Unfortunately, there aren’t a ton of great options. I walk through some of the options in my series and Dan Mauser has done a wonderful job walking through some others in his postings. In his post, he discusses two solutions:
Creating a conditional forwarder for the FQDN of the Azure resource
Creating a forward lookup zone for the FQDN of the Azure resource.
The most common on-premises integration pattern looks something like the below In this pattern on-premises DNS servers are configured with a conditional forwarder to send all DNS queries for Azure PaaS services (such as database.windows.net) to a DNS resolver in Microsoft Azure. That resolver is configured with a standard forwarder to send all of its queries to the 18.104.22.168 virtual IP.
One of the downfalls of this pattern if you’re forwarding queries for all of public namespaces of the Azure PaaS DNS services you’re using up to Azure. If your ExpressRoute drops or S2S VPN (Site-to-Site VPN) drops, those queries will either timeout and fail to resolve or timeout and resolve to the public IP addresses.
In scenario 1, customers try to avoid that problem by creating conditional forwarders for each Azure resource’s private endpoint. For example, if you have a database named mydb.database.windows.net, you would create a conditional forwarder on-premises with the name of mydb.database.windows.net and point it to your upstream Azure DNS server which would go through the standard resolution path to resolve to the A record in Azure Private DNS.
In scenario 2, customers try to avoid the same problem by creating a forward zone for each Azure resource’s private endpoint. The concept is the same as a conditional forwarder where the forward zone is named the same as your resource (mydb.database.windows.net) but with the difference that your DNS server will resolve the record authoritatively.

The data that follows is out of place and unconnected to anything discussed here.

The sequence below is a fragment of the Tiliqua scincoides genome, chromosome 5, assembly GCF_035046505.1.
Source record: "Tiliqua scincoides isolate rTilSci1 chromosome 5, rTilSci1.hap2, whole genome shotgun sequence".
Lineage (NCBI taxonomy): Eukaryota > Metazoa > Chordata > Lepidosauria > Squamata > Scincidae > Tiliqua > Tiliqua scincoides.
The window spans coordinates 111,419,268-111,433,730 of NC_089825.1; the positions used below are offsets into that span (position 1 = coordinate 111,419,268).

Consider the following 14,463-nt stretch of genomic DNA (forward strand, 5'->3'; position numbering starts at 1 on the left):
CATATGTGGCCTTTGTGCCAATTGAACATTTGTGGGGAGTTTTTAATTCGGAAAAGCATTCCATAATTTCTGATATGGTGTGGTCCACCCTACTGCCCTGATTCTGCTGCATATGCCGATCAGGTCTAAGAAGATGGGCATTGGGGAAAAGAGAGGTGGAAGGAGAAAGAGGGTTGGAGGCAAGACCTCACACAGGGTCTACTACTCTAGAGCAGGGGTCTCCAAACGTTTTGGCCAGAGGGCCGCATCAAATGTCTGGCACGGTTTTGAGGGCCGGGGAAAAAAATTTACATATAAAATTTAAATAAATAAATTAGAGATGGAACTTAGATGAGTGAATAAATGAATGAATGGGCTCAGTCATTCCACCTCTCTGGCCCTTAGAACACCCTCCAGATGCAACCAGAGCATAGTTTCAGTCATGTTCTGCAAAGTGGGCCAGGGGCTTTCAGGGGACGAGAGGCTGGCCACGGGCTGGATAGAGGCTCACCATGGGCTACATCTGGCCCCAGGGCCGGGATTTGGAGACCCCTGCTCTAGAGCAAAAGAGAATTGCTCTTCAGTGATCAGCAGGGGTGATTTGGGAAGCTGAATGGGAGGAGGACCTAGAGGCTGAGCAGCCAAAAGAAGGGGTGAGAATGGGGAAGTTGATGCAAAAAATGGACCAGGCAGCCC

So in short, both of these options work but in no way are they scalable to manage from a lifecycle perspective because of the scale and ephemeral nature of cloud. Creation or deletion of a forward zone or conditional forwarder is server-level change making it more likely someone will break something versus modification of an A record thus increasing the risk of this pattern. Finally, if you are using an Active Directory-integrated DNS zone, you get the added shi*t show of bloating your Active Directory DIT with the creations and deletions of all these records at scale.
My recommendation is to stick with the standard pattern I outlined above if you can. The Azure Private DNS service will evolve over time and more than likely new capabilities will be added to help address these gaps.
Hi there and welcome to the second post in my series about Azure Files integration with AD DS. In the first post I gave an overview of the service, the value proposition, its current limitations, and described the lab I’ll be using for this post. For this post I’ll be walking through the setup, examining some packet captures and Fiddler captures, and touching on a few of the gotchas I ran into.
Before I jump into the technical gooey goodness, I’m going to cover some prerequisites.